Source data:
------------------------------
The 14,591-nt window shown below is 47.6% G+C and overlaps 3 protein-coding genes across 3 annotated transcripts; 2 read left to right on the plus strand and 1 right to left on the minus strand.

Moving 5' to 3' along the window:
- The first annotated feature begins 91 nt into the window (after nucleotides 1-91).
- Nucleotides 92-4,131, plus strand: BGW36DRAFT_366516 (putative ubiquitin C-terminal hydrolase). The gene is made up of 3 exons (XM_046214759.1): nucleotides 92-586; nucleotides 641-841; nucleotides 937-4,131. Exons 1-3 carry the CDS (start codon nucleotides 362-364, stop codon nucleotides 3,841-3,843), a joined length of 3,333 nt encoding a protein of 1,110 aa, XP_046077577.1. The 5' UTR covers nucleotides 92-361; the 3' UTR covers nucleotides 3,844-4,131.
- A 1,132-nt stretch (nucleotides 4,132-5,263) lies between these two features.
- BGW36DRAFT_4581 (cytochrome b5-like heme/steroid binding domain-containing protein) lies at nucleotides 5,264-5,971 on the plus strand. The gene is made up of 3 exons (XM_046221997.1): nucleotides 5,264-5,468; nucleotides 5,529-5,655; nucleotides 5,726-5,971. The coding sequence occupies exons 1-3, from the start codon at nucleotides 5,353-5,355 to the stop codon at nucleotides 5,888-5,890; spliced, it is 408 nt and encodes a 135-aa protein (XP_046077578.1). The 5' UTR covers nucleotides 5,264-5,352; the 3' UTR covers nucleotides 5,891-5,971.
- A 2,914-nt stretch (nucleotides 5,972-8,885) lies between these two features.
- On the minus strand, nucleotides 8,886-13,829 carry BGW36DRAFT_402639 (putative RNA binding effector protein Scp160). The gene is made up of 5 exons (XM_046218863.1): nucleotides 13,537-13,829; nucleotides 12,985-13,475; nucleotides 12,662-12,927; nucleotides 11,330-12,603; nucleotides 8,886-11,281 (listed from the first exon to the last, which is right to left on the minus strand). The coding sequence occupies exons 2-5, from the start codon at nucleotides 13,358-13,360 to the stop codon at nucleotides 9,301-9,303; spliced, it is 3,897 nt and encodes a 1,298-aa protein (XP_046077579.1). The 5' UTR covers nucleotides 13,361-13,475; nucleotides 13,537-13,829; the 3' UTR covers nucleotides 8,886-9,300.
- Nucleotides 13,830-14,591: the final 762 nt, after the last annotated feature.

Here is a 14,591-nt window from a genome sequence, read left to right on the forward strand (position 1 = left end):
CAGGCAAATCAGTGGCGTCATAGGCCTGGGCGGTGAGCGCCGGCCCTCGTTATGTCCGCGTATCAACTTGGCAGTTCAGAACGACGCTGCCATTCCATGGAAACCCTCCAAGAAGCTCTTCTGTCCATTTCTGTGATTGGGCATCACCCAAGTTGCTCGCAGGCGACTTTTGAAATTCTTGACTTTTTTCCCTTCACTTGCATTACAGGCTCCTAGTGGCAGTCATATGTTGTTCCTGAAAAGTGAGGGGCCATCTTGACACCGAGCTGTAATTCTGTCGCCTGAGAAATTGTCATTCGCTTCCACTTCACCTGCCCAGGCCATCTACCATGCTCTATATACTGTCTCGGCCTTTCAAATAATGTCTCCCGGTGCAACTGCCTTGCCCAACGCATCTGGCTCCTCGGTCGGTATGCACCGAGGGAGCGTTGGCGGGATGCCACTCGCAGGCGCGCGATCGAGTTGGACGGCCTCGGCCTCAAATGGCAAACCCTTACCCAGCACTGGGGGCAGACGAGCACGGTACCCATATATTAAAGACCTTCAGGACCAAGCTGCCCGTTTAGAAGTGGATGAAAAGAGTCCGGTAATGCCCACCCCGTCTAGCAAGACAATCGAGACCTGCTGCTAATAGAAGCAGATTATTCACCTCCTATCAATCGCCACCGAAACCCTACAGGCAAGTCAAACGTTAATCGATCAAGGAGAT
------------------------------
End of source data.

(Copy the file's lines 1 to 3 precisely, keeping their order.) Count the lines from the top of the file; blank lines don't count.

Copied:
The 14,591-nt window shown below is 47.6% G+C and overlaps 3 protein-coding genes across 3 annotated transcripts; 2 read left to right on the plus strand and 1 right to left on the minus strand.

Moving 5' to 3' along the window:
- The first annotated feature begins 91 nt into the window (after nucleotides 1-91).